By Becky Little (@sometimesboring) and Harry Sullivan (@radiohedge)
It’s crass intro time. Relaxer, Alt J’s most recent offering has definitely lived up to the trend set by its predecessors as being a grower, not a shower… that was a bit painful to type but it’s true.
Solely on first impressions, the album as a whole seemed a little underwhelming. Now, Alt J and underwhelming are not two things you would usually see in the same sentence. The main crux around this issue is potentially the fact that the release of Alt J albums tends to receive a lot of excitement and apprehension. However, upon the first listen, Relaxer as a whole didn’t seem to live up to the hype.
We were teased a few months ago with the release of gentle 3WW and the brash, intense In Cold Blood. It may seem to the untrained ear that these singles left us a little high and dry, as other tracks on the album arguably didn’t match the anticipation which followed the album like a stray puppy.
ON! THE! OTHER! HAND!
Second listen. Oh, the glorious second listen. That’s where you find out that your first thoughts were wrong and in fact, that’s just what they want you to think. They want you to have to listen to it again in order to truly understand the unique cohesion, a trademark of the art-pop pioneers of the 2010s. The balance between the harsh Hit Me Like That Snare and more mellow tracks such as Last Year and Pleader is inspired, alongside the delightful cover of the iconic folk gem, House of The Rising Sun, popularised by The Animals in the 1960s.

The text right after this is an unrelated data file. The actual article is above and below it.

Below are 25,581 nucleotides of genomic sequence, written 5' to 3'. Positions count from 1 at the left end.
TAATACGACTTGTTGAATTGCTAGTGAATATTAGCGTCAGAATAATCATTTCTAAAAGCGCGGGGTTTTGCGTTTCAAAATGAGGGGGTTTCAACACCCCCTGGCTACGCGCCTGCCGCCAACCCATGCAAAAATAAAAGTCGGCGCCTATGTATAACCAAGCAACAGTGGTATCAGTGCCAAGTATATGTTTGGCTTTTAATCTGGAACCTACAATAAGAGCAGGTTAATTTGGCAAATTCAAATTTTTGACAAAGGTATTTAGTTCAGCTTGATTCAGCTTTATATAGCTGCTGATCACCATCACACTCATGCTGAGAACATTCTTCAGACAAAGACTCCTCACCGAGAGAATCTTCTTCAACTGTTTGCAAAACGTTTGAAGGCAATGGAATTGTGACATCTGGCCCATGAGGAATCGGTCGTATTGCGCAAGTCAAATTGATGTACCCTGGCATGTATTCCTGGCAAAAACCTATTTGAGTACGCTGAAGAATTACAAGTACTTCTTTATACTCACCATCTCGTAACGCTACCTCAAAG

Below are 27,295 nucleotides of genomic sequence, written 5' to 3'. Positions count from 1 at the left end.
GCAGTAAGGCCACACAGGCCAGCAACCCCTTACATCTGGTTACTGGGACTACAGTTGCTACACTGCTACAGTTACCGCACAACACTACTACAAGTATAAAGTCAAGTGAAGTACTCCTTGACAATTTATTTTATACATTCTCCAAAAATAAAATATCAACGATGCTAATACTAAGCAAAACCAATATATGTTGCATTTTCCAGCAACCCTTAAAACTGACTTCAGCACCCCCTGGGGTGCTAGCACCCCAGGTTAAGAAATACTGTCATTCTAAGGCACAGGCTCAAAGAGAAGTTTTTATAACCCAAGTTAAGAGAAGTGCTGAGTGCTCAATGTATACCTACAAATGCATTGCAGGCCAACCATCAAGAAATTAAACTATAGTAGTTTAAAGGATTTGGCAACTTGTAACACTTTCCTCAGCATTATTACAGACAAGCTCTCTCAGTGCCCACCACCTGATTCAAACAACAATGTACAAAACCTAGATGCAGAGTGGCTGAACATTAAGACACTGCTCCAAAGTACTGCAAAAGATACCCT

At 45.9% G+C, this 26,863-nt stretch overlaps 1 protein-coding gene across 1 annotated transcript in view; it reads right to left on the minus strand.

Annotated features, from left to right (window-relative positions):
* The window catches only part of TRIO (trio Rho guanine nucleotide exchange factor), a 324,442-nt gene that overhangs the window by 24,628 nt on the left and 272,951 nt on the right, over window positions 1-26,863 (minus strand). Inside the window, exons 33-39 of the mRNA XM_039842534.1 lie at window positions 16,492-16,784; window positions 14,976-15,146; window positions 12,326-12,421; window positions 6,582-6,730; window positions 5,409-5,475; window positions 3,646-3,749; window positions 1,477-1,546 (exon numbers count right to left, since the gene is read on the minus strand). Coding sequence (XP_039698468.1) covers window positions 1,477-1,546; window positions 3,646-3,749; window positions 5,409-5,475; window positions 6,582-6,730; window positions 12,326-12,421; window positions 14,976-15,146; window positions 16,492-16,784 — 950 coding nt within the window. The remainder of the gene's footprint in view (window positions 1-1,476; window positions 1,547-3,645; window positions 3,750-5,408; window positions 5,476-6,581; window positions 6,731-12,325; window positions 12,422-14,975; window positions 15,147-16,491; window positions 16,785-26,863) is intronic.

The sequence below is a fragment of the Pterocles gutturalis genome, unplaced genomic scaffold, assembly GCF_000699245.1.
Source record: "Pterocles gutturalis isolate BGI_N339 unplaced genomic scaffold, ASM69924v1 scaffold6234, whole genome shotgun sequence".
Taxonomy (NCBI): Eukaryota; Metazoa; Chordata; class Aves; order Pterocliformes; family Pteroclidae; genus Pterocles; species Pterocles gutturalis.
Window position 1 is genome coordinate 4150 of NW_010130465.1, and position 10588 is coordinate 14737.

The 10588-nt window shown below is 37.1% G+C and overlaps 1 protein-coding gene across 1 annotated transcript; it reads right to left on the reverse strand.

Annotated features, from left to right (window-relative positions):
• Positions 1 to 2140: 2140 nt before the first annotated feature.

On the topic of Pleader, the track really is reminiscent of the subtle, sparse yet powerful tracks of their debut; An Awesome Wave. The album ender almost shows signs of similarity to Intro and Bloodflood, confirming that the Leeds graduates have plunged back into their niche beginnings which propelled them to their initial success.
Alternatively, another of the pre-released singles, Adeline, bears similarities to the band’s sophomore album This Is All Yours, specifically Bloodflood, Pt. II. The track’s frantic percussion and orchestral elements towards the end also bear likeness to Woodkid’s Run Boy Run.
It is clear that the trio is drawing influence from across their discography and even potentially further afield, keeping it beautifully nerdy in the process. It’s almost as if they have gone full circle, with An Awesome Wave setting out their cleverly unique sound, This Is All Yours nodding towards the mainstream and Relaxer bringing some obscurity back home.
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